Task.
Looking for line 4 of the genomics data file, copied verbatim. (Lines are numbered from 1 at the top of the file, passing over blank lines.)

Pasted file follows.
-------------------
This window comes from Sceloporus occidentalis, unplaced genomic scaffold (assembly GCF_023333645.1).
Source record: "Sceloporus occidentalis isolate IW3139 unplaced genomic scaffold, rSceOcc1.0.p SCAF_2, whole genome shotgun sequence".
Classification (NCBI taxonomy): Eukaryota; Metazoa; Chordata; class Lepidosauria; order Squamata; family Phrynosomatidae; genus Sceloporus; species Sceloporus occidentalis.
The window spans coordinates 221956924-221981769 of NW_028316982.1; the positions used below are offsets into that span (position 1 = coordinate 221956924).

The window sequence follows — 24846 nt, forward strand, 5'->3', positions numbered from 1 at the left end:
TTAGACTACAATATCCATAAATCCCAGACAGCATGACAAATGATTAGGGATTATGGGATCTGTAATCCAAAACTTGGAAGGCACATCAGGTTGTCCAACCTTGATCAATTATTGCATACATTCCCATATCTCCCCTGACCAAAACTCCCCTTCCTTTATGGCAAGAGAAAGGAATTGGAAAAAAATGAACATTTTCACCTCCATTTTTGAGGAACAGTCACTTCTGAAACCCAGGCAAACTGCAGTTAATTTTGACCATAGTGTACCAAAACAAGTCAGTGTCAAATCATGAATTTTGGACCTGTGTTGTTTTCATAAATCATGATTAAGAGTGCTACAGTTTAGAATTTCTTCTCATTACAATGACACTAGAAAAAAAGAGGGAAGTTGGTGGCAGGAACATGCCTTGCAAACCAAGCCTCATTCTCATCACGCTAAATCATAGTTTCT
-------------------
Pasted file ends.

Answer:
The window spans coordinates 221956924-221981769 of NW_028316982.1; the positions used below are offsets into that span (position 1 = coordinate 221956924).